Picture - Haying on the Bustard Farm in Mechanic
Settlement or Portage Vale about 1939 with a team of horses
and a Cockshutt 2 Hay Loader. Contributed by Barbara
and is distributed to all members
of the New Brunswick Genealogical Society
I had no idea what a Rummage Sale was when Aunt Ethel
told us she was helping to organize one.
Best of all, she would have a surprise or two for me when
she came out to visit next weekend. I was hoping it would be
Mum told her to be on the look out for bottles with
the wire hold down tops as preserving time was fast
Gram said she could use some cotton material for quilt
The more I thought about a Rummage Sale, the more
confused I became.
On the following Saturday we heard a car horn tooting.
Upon looking out the pantry window we saw Aunt Ethel’s car.
She explained that the Rummage Sale had been cancelled
due to a leaking pipe.
She understood my love to read and had stopped at a
Book Store and bought a book for me, titled “The
Adventures of Paddy the Beaver”.
Family researchers are fascinated with books that are
filled with genealogical information. In fact they are
always looking for ones they don’t have.
Generations - the Journal of the New Brunswick
Genealogical Society for Summer 2018 has listed more
than one hundred publications by the NBGS and Branch Members
which can be purchased from the authors.
By the way, Generations is published quarterly and
is distributed to all members of the New Brunswick
Generations is made up almost entirely of articles
contributed by members and the Society encourages
submissions that deal with genealogy and family history.
If you are wondering what else is in this issue of
Generations of 66 pages, I’ll pull back the curtain and let
you peak through the window.
Who were Catherine (Dee)
Hitchcock’s Parents? A Fresh Look by Mori Hillman.
Same Facts for Richard’s, William’s, and Anna/Hannah’s
parents, but Richard’s and Anna/Hannah’s parents are known
to be Nicholas and Rebecca Yeomans. What was said about
Catherine’s parents can be said about the parents of
three other individuals who are strong candidates to
be her siblings.
Whatever became of Josephine
Kelley of Bull Lake? Submitted by
Franklin Luke Lawson.
According to the 1901 Census of Canada, Josephine
Kelley was the daughter of Benjamin and Alice Kelley and had
been born 24 December 1890. At the time of the Census she
was living with her parents and an older brother, Otis
Kelley, at Bull Lake, Southampton Parish, York County, New
Brunswick. Various Teachers’ Records and Trustees’ Reports
document her attendance at the school at Bull Lake from
1895-1903. Extensive research found no additional
information on the life of Josephine Kelley beyond age 13;
no record of her marriage, no record of her death, no
gravestone inscription. So, whatever became of Josephine
Kelley of Bull Lake?
Diaries of Tredway
Thomas Odber Miles (part 12) July
5th, 1852 - Stephen Carman & wife to breakfast - they go
on to town with my horse & waggon. Ann goes to Betsy’s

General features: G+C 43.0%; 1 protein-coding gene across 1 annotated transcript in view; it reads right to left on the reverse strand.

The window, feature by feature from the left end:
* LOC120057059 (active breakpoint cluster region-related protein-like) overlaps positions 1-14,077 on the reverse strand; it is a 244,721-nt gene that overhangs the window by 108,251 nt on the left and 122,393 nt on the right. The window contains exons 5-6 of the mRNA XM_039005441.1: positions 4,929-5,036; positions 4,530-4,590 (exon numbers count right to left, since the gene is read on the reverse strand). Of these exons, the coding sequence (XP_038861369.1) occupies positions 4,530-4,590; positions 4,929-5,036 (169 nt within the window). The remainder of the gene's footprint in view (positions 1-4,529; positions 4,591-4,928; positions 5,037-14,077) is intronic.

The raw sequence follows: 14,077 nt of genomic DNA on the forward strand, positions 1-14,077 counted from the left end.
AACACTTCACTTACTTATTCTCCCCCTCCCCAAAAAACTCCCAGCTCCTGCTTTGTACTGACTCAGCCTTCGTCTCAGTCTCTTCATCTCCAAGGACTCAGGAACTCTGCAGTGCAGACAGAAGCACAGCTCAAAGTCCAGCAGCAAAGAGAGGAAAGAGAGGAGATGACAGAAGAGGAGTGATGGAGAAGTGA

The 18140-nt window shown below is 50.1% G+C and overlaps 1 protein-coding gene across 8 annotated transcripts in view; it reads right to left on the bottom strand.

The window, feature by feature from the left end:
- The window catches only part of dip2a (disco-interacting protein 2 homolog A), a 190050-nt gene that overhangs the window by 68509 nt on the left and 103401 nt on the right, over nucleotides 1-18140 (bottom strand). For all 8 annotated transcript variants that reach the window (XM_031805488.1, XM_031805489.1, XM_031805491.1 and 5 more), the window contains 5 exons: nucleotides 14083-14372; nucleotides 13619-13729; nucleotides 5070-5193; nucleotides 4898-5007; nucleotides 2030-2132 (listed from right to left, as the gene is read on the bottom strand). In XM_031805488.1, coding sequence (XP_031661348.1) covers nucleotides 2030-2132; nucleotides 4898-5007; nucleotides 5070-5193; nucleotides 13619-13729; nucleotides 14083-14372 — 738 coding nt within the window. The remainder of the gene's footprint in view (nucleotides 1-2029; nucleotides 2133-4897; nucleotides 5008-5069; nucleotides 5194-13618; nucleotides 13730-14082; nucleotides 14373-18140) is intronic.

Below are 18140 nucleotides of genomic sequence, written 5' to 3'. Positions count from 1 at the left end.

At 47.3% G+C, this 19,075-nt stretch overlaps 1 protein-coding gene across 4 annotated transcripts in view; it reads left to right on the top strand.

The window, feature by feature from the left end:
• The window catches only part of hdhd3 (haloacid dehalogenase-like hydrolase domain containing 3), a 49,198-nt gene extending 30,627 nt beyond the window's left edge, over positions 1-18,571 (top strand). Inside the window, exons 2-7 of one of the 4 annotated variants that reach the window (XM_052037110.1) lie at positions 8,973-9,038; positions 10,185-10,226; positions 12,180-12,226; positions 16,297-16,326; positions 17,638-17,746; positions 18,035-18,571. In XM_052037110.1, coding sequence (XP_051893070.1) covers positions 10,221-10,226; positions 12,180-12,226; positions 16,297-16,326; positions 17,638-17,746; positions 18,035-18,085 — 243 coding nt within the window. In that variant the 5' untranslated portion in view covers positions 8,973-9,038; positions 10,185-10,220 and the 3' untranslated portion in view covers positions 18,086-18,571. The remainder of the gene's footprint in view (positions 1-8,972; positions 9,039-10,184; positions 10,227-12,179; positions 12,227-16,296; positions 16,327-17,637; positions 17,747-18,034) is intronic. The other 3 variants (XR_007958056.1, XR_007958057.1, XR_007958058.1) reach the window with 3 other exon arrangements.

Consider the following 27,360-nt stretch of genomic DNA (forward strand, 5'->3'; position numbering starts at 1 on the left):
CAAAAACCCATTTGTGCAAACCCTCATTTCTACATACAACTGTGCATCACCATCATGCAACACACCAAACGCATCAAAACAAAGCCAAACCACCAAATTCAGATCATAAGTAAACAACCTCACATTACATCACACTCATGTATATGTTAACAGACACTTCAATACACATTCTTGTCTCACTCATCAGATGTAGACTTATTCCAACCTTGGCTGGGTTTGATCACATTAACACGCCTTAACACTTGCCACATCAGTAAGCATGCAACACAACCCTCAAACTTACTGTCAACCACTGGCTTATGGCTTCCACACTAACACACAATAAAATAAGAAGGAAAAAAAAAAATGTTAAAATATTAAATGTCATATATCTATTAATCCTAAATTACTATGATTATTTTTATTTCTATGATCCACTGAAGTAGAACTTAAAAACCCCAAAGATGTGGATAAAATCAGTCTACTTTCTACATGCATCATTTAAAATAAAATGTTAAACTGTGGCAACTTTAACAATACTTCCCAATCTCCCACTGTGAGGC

with Odber, who goes to the Courthouse on a charge of
beating Geo. T. Hardings son John.
Will of Rev. John Urquhart
contributed by David Fraser. This will was found in the
Northumberland County Deed Registry Books, Book. No. 12.
Descendants of Thomas and
Elizabeth Green, Part 4 by Stanley Corey of
Green Valley, AZ, 1991 - Edited and contributed by George H.
Community Cemetery, Kings Co, NB, Part 7 by
Barbara Pearson and Art DeWolfe
has articles in seven issues with more to come.
The Brothers D'Amours
- The First Settlers on the Saint
John River. From “The New Brunswick Magazine”
- Contributed by George H. Hayward.
Bull Lake Settlers: Children
of George Alexander Lawson and Annie J. (Hoyt) Lawson.
Submitted by Franklin Luke Lawson.
Some Early New Brunswick
Marriage Records contributed by David Fraser.
These records are from volume 10 of the Northumberland
County Deed Registry books. (The (X)
denotes that the bride, groom,
and witnesses signed with their mark).
Christmas As It Was - From “The
New Brunswick Magazine” - Saint John, NB, Vol. 1,
1898, pg. 351 By Clarence Ward. Contributed by
George H. Hayward.
The Inquest into the Death
of Mary (Lawson) Jones submitted by Franklin
Mary Jones (c. 1827-1877) was the only daughter of
Alexander Lawson (c.1795-1863) of
Dumfriesshire, Scotland and Deborah Kelly (c.
1796-1874) of Prince William.
The New Brunswick Genealogical Society is pleased to
make the Summer 2018 issue of Generations, their
quarterly magazine, available to visitors until the middle
of September 2018. This will provide a sense of the
wealth of genealogical information contained in each issue
of our magazine. Click https://nbgs.ca/upload/files/Generations/2016-2020/Vol_40-2_Summer_2018.pdf
to view the magazine.
A membership in the New Brunswick Genealogical Society
will give you access to Generations from 1979 until
2018 - as well as several databases. Membership Enrolment
Form is available at https://nbgs.ca/
P.S. - I have been a member
of the New
Brunswick Genealogical Society for many years and have